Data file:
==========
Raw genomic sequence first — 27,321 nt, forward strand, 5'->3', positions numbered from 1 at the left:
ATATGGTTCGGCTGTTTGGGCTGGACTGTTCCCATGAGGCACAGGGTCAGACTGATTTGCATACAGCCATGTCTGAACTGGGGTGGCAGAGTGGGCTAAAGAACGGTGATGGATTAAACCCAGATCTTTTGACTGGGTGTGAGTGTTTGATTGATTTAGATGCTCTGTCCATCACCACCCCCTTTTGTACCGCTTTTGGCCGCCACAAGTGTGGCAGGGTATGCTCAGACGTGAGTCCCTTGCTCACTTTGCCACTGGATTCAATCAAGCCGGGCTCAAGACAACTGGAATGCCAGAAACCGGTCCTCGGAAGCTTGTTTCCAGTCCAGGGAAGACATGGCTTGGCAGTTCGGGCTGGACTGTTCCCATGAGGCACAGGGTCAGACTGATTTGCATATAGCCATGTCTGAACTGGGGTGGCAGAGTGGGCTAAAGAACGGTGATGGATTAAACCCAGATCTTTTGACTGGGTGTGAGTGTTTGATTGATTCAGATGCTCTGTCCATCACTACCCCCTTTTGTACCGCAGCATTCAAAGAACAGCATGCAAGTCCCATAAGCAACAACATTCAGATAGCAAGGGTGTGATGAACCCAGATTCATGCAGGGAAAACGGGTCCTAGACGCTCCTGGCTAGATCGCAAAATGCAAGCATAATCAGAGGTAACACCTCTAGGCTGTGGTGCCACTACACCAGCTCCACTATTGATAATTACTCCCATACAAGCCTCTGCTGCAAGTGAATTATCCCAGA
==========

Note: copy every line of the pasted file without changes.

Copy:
Raw genomic sequence first — 27,321 nt, forward strand, 5'->3', positions numbered from 1 at the left:
ATATGGTTCGGCTGTTTGGGCTGGACTGTTCCCATGAGGCACAGGGTCAGACTGATTTGCATACAGCCATGTCTGAACTGGGGTGGCAGAGTGGGCTAAAGAACGGTGATGGATTAAACCCAGATCTTTTGACTGGGTGTGAGTGTTTGATTGATTTAGATGCTCTGTCCATCACCACCCCCTTTTGTACCGCTTTTGGCCGCCACAAGTGTGGCAGGGTATGCTCAGACGTGAGTCCCTTGCTCACTTTGCCACTGGATTCAATCAAGCCGGGCTCAAGACAACTGGAATGCCAGAAACCGGTCCTCGGAAGCTTGTTTCCAGTCCAGGGAAGACATGGCTTGGCAGTTCGGGCTGGACTGTTCCCATGAGGCACAGGGTCAGACTGATTTGCATATAGCCATGTCTGAACTGGGGTGGCAGAGTGGGCTAAAGAACGGTGATGGATTAAACCCAGATCTTTTGACTGGGTGTGAGTGTTTGATTGATTCAGATGCTCTGTCCATCACTACCCCCTTTTGTACCGCAGCATTCAAAGAACAGCATGCAAGTCCCATAAGCAACAACATTCAGATAGCAAGGGTGTGATGAACCCAGATTCATGCAGGGAAAACGGGTCCTAGACGCTCCTGGCTAGATCGCAAAATGCAAGCATAATCAGAGGTAACACCTCTAGGCTGTGGTGCCACTACACCAGCTCCACTATTGATAATTACTCCCATACAAGCCTCTGCTGCAAGTGAATTATCCCAGA